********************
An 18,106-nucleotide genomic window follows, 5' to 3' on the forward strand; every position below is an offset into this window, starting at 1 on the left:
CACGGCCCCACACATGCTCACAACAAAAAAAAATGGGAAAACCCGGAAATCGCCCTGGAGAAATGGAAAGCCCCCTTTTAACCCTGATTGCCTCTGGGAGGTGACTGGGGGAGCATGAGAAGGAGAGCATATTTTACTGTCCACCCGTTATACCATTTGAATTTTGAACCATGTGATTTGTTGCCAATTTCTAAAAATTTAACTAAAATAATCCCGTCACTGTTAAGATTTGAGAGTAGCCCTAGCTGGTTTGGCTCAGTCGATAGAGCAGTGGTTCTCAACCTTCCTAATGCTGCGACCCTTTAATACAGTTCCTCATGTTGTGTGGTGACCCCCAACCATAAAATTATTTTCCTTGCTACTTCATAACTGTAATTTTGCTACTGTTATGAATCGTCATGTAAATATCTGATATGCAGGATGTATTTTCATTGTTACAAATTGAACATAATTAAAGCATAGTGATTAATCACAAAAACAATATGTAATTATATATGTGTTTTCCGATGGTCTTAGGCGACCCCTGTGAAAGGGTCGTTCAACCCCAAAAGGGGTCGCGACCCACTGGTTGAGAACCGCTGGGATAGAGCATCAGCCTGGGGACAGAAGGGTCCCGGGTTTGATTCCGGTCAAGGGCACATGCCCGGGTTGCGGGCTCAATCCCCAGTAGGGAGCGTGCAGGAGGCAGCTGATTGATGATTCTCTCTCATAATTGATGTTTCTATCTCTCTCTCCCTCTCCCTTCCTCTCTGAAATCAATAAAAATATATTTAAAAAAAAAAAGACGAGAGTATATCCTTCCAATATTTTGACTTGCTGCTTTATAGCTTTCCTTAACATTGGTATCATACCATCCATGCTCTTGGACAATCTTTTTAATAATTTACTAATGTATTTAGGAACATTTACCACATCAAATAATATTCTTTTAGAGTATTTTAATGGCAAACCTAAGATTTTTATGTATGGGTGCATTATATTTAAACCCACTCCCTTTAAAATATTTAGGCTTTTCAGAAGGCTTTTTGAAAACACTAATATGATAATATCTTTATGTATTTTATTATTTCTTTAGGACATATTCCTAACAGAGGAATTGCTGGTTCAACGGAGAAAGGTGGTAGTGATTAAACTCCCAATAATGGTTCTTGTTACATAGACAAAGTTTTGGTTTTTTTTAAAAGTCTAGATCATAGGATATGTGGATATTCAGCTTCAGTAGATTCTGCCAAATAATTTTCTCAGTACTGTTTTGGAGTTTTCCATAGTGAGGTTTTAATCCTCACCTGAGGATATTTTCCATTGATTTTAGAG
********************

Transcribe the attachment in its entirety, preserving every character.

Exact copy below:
An 18,106-nucleotide genomic window follows, 5' to 3' on the forward strand; every position below is an offset into this window, starting at 1 on the left:
CACGGCCCCACACATGCTCACAACAAAAAAAAATGGGAAAACCCGGAAATCGCCCTGGAGAAATGGAAAGCCCCCTTTTAACCCTGATTGCCTCTGGGAGGTGACTGGGGGAGCATGAGAAGGAGAGCATATTTTACTGTCCACCCGTTATACCATTTGAATTTTGAACCATGTGATTTGTTGCCAATTTCTAAAAATTTAACTAAAATAATCCCGTCACTGTTAAGATTTGAGAGTAGCCCTAGCTGGTTTGGCTCAGTCGATAGAGCAGTGGTTCTCAACCTTCCTAATGCTGCGACCCTTTAATACAGTTCCTCATGTTGTGTGGTGACCCCCAACCATAAAATTATTTTCCTTGCTACTTCATAACTGTAATTTTGCTACTGTTATGAATCGTCATGTAAATATCTGATATGCAGGATGTATTTTCATTGTTACAAATTGAACATAATTAAAGCATAGTGATTAATCACAAAAACAATATGTAATTATATATGTGTTTTCCGATGGTCTTAGGCGACCCCTGTGAAAGGGTCGTTCAACCCCAAAAGGGGTCGCGACCCACTGGTTGAGAACCGCTGGGATAGAGCATCAGCCTGGGGACAGAAGGGTCCCGGGTTTGATTCCGGTCAAGGGCACATGCCCGGGTTGCGGGCTCAATCCCCAGTAGGGAGCGTGCAGGAGGCAGCTGATTGATGATTCTCTCTCATAATTGATGTTTCTATCTCTCTCTCCCTCTCCCTTCCTCTCTGAAATCAATAAAAATATATTTAAAAAAAAAAAGACGAGAGTATATCCTTCCAATATTTTGACTTGCTGCTTTATAGCTTTCCTTAACATTGGTATCATACCATCCATGCTCTTGGACAATCTTTTTAATAATTTACTAATGTATTTAGGAACATTTACCACATCAAATAATATTCTTTTAGAGTATTTTAATGGCAAACCTAAGATTTTTATGTATGGGTGCATTATATTTAAACCCACTCCCTTTAAAATATTTAGGCTTTTCAGAAGGCTTTTTGAAAACACTAATATGATAATATCTTTATGTATTTTATTATTTCTTTAGGACATATTCCTAACAGAGGAATTGCTGGTTCAACGGAGAAAGGTGGTAGTGATTAAACTCCCAATAATGGTTCTTGTTACATAGACAAAGTTTTGGTTTTTTTTAAAAGTCTAGATCATAGGATATGTGGATATTCAGCTTCAGTAGATTCTGCCAAATAATTTTCTCAGTACTGTTTTGGAGTTTTCCATAGTGAGGTTTTAATCCTCACCTGAGGATATTTTCCATTGATTTTAGAG